COVID-19, the disease caused by the novel coronavirus that emerged at the end of 2019, resulted in the closures of businesses and workplaces, causing enormous disruptions to work and to the economy (Rothan & Byrareddy, 2020; Sorhabi et al., 2020), particularly to the most vulnerable in society including minorities, who often bear the brunt of poverty and exclusionary policies (Reeves & Rothwell, 2020; Weible et al., 2020; Wright & Merritt, 2020). Racial minorities experienced the worst of the pandemic early on (CDC, 2020). COVID-19 was a great game-changer, but in many ways, it was not. Existing disparities were only magnified.

COVID-19 and Employment/Unemployment

The pandemic did not affect everyone equally. Existing problems brought by social policies that advantage certain groups while excluding others were magnified by the pandemic (Long et al., 2020). Income inequality is associated with worse outcomes from the pandemic, but income inequality was not brought on by the pandemic; it is a preexisting condition (Graham, 2021).

Privileged Workers: Working from Home

Those workers who were able to work from home digitally were able to retain their incomes, health insurance, and housing (Long et al., 2020). People who were able to work from home were also impacted a lot less by school closures and lack of childcare, as they were able to stay home and watch their children (Gould & Shierholz, 2020).

Essential Workers

People in the service and hospitality industries were affected in the worst ways (Long et al., 2020). People in the service industry, particularly those in the lowest strata and with low to no power, did not have the opportunity to protect themselves by working from home, by practicing social distancing, or by having the necessary personal protective equipment (PPE) (Glover et al., 2020; Miller et al., 2020; Van Drie & Reeves, 2020). These workers were not only not able to avoid work and social distance, but they were additionally burdened by school and childcare center closures (Gould & Shierholz, 2020). African Americans are disproportionately affected by these burdens (Yancy, 2020).

Essential workers such as grocery and warehouse workers and truck drivers were called “essential” because they provided services that allowed people who were able to work from home and isolate to continue to receive what they needed to support life (US. DHS, 2020). However, essential workers were not essential in the sense that they should survive or receive adequate compensation or protections – essential workers are, in fact, expendable workers. These workers have no choice because while the death rate from the virus may be between 2% and 10%, the death rate from starvation is 100%.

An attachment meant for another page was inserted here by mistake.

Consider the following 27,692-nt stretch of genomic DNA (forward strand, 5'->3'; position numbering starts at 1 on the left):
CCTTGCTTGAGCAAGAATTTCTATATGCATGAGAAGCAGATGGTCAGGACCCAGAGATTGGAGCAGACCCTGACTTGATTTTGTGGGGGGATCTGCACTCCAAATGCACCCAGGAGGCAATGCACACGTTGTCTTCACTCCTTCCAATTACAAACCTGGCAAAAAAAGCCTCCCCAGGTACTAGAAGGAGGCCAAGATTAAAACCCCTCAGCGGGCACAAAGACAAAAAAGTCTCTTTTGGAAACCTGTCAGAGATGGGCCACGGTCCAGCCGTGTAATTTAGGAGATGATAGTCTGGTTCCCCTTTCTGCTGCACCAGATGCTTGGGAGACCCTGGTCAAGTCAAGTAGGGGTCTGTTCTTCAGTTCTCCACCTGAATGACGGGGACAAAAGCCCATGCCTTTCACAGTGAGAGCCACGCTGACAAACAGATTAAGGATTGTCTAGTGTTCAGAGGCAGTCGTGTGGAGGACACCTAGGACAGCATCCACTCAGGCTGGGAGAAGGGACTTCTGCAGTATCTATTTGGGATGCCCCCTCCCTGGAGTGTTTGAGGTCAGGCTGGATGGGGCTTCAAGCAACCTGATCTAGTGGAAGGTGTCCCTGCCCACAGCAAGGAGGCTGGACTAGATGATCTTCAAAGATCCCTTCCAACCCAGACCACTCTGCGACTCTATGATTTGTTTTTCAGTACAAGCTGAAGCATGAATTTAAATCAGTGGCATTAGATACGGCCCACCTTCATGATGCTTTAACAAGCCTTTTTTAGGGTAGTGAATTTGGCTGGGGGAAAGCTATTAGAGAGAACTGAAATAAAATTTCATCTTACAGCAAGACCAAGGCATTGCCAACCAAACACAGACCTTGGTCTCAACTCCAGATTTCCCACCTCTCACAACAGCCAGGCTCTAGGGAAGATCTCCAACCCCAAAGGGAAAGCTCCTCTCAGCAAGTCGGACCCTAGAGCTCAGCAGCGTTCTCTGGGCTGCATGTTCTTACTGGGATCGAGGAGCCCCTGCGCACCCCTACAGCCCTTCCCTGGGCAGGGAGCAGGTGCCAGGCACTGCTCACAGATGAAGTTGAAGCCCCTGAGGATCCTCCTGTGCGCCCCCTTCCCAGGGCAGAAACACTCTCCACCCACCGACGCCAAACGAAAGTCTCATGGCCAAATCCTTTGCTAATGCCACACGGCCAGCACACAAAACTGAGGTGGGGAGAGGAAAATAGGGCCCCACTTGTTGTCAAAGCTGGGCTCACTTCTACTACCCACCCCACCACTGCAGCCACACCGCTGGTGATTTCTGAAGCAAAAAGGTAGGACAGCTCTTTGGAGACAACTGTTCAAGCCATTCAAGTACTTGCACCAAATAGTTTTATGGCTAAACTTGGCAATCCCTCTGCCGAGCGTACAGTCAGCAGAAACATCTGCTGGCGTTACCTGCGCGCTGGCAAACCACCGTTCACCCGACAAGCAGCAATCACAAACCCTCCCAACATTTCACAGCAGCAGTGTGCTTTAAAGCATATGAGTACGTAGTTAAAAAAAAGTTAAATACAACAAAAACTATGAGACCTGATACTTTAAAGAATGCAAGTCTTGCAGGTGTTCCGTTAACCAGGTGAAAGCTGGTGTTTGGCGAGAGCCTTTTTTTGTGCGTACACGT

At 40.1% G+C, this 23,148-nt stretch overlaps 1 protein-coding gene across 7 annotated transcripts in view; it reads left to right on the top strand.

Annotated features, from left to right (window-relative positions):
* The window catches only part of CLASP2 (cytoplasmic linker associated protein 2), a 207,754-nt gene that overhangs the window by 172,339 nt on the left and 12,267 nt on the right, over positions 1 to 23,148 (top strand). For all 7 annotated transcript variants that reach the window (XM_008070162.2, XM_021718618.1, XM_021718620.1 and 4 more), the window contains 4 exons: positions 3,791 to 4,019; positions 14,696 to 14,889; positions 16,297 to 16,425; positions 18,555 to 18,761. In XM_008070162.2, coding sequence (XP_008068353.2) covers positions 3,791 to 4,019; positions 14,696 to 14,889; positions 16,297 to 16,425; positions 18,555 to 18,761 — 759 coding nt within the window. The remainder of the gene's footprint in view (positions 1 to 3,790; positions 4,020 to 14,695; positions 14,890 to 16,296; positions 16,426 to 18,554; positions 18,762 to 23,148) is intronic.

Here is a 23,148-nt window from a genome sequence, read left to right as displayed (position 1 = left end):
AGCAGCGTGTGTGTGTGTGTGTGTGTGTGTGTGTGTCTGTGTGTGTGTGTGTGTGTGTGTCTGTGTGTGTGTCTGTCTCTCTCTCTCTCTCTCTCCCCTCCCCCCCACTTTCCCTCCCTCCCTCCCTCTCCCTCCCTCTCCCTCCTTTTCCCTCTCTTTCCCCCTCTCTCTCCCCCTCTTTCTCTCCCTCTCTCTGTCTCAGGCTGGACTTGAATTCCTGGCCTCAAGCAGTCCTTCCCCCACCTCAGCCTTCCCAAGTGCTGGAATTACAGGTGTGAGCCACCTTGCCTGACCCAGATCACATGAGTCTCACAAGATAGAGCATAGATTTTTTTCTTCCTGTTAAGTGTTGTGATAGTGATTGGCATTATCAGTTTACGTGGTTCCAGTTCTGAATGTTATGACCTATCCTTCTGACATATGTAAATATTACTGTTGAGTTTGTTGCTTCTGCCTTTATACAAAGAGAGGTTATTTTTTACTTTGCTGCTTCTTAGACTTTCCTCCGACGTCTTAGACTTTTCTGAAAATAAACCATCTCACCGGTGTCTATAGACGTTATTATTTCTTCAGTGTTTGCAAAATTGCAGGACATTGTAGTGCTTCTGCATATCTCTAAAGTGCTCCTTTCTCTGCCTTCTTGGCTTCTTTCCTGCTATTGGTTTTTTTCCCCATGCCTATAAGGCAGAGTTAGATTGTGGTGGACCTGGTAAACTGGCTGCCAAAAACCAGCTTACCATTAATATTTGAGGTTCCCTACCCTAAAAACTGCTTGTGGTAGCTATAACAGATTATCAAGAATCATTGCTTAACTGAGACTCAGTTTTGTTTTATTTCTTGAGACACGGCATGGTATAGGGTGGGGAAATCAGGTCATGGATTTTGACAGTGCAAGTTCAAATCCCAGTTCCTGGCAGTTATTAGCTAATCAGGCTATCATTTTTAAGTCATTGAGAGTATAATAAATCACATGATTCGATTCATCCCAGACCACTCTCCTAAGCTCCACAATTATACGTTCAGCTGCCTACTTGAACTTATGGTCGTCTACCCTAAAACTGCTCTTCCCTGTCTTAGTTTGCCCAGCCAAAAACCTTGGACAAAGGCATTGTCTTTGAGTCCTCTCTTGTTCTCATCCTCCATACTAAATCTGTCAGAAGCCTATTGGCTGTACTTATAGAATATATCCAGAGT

Workers Who Lost Their Jobs

Many people lost their jobs, particularly when restaurants closed and people canceled vacations (Long et al., 2020). People in precarious situations suffered the worst job losses, but others were furloughed, which meant they received no salary during the period (Graham, 2021). For a worker who depends on his or her salary for survival, the income loss was devastating. People who lost their jobs or were furloughed lost their healthcare also. (Graham, 2021).

Nationally, job losses between May 2019 and May 2020 were most acute on an absolute basis among restaurant, janitorial, and secretarial workers and on a percentage basis among tourism, entertainment, and hairstyling workers. There were actually strong increases in employment among computer programmers (absolute increase) and telemarketers (percentage increase). (BLS, 2020a, 2021a) Note that the increases were among occupations with high work-from-home potential, while the decreases were among occupations with required physical attendance.

Memphis Poverty and Job Distribution

Minorities in Memphis tend to have the highest poverty rates and to be concentrated in service jobs that were most likely to either disappear due to the drop in demand or to require the worker to continue to expose himself/ herself to the virus with no protection. In Shelby County, roughly 21% of Blacks and 26% of Hispanics work in service jobs, while only 13% of Whites do. (U.S. Census Bureau, 2020a, 2020b, 2020c). Roughly 23% of Whites and 23% of Blacks work in office jobs, while only 113% of Hispanics do. Roughly 5% of Whites and 6% of Blacks work in agricultural jobs, while 30% of Hispanics do. Roughly 50% of Whites work in managerial or professional jobs, while only 25% of Blacks and 15% of Hispanics do.